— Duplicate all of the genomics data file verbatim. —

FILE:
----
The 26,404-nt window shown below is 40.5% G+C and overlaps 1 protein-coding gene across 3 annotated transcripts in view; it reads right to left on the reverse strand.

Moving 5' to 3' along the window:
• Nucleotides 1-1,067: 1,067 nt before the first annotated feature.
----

The 26,404-nt window shown below is 40.5% G+C and overlaps 1 protein-coding gene across 3 annotated transcripts in view; it reads right to left on the reverse strand.

Moving 5' to 3' along the window:
• Nucleotides 1-1,067: 1,067 nt before the first annotated feature.